How To Keep Your Headlights Bright For Winter
Don't Let These Candlepower Killers Darken Your Path
Headlights, just like every other aspect of your car, have evolved over the years. They used to consist of two or four glass-sealed beams that mounted into a headlight bucket, secured by a chromed metal ring with screws that affixed into three or four separate threaded holes. Over time, carmakers started using high intensity halogen bulbs that, compared to sealed beams, were small, emitted brighter light, and plugged into small plastic sockets that twisted into a main plastic socket in the back of the headlight compartment.
At first this headlight compartment consisted of a small bin that was part of the entire front grille area of the vehicle. Today it has evolved into what is called a lighting assembly that contains the headlight bulb along with the turn signal and running lights, and it is molded of high impact plastic. While this may save on manufacturing costs as well as maintenance, there is one small problem with today's design. The clear plastic that makes up the headlight lens portion of the assembly tends to dull to a yellow milky color over time, drastically diminishing the candlepower of the headlight bulbs and causing poor nighttime visibility.
Polishing The Plastic
How do you solve this problem? It used to be an expensive repair, because the only way to solve the problem was to change entire the lighting assembly, which cost anywhere from $200 to $500 and sometimes more, depending on the year, make, and model of vehicle. You could save money by buying a used lighting assembly, but demand is high, so used assemblies in good shape are hard to find.
About seven months ago I was invited to a Turtle Wax press event. They introduced a new product called a Headlight Lens Restorer. I spoke at length with Michael Schultz, Senior VP of Product Development at Turtle Wax. Schultz, a chemist, explained to me that, until now, this yellowing condition of the headlight lens was impossible to reverse because the plastic lens surface was altered by chemical contamination coupled with road dirt and the effects of UV rays from sunlight. But he and his team were able to come up with a way to alter the plastic surface and restore it to a clear state without harming the plastic.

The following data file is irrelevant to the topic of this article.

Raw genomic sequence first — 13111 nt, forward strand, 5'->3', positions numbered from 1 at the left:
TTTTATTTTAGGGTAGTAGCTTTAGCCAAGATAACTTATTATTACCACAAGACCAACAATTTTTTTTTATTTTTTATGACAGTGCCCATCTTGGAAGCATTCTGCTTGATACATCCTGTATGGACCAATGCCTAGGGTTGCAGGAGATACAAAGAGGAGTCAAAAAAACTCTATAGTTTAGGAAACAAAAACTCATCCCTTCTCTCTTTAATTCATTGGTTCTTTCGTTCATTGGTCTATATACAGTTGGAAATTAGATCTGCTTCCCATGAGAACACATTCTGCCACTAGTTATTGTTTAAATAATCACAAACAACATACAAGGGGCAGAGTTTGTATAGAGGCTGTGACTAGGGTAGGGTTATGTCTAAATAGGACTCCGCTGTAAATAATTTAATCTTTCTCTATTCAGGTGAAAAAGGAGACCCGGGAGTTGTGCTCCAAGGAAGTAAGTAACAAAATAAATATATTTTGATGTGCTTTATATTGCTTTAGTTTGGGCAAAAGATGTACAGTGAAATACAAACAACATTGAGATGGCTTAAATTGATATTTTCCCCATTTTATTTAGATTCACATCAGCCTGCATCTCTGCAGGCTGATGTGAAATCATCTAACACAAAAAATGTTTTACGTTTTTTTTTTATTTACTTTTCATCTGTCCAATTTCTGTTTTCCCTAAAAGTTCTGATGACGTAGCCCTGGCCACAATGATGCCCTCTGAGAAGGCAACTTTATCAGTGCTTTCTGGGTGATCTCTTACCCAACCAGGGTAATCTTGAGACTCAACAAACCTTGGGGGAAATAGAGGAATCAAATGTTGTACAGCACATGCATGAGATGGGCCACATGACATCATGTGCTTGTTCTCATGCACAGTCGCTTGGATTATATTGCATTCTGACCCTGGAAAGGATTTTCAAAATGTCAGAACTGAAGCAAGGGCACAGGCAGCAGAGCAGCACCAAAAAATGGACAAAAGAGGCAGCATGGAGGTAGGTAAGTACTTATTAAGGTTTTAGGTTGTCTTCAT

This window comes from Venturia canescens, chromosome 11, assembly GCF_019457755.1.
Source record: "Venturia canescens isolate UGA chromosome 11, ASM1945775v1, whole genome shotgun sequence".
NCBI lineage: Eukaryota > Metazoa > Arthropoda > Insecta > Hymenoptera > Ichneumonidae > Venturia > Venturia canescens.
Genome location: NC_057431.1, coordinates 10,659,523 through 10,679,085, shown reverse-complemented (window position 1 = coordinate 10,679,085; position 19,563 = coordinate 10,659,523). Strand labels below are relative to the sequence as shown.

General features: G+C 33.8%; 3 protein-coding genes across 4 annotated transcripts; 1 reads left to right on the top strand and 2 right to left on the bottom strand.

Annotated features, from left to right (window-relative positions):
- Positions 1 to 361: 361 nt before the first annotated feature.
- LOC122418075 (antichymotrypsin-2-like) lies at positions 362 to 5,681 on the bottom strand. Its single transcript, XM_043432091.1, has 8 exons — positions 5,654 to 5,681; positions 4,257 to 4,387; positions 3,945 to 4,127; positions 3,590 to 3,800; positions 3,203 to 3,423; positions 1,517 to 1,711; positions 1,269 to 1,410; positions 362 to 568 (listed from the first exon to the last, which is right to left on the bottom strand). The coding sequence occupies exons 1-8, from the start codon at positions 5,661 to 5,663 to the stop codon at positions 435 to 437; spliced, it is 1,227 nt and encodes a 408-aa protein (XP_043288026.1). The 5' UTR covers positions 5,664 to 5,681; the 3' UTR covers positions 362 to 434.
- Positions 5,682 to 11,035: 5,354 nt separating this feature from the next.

With the Turtle Wax Headlight Lens Restorer kit, you coat the lens surface with a special lubricating solution, and then you use the three-part rubbing pad portion of the kit. Each pad has a different grit abrasive surface, starting with coarse to remove the rough yellow surface, and leading to super fine grit for finishing of the clear lens. Starting with the coarsest rubbing pad, you rub the heaviest portion of the yellowed area away from the lens surface, then the next pad is used to start the finishing process of the lens surface. Finally, once you're satisfied with the clarity of the lens surface, you use the last pad to for the final finish.
Next, you apply the clarifier to completely clean the surface and then seal the lens surface with a lens sealer solution. When I first saw the process on film, I was skeptical to say the least. Then I went outside and tried it on a 2000 Ford Taurus that had dull and yellowed headlight lenses. The kit effectively removed the yellow surface and the lens was as clean and clear as a new unit. I recommend it if you have yellowed headlights.
Other Lighting Problems
The most basic problem with headlights is that during wintertime, they get dirty. Nothing decreases the effectiveness of your headlights faster than a sudden load of salty slush on the headlight lens. If your vehicle is not equipped with headlight washers or wipers (a few luxury cars are) then you'll need to wipe off the headlight lens with a rag piece of paper towel, often. You can even apply a special glass cleaner such as Rain-X or a similar product to help stop the slush from sticking to the headlight lens.
Another problem is that lighting assemblies get loose due to constant road vibrations. When the lighting assembly vibrates within the vehicle body it causes the headlight bulb to vibrate, resulting in premature failure. If your vehicle keeps blowing headlight bulbs, make sure that the lighting assembly is secure by tightening screws and other mounting hardware.
Lighting assemblies are made of plastic and are supposed to be sealed so that they are protected from environmental factors. However, over time they may crack (or on some older vehicles, a sealing gasket may go bad) and moisture gets into the assembly. When moisture comes in contact with the hot glass of the bulb, the bulb blows. If you see moisture on the inside of a headlight lens, don't be surprised when the bulb fails. Stop the leak or you'll end up investing heavily in new bulbs.
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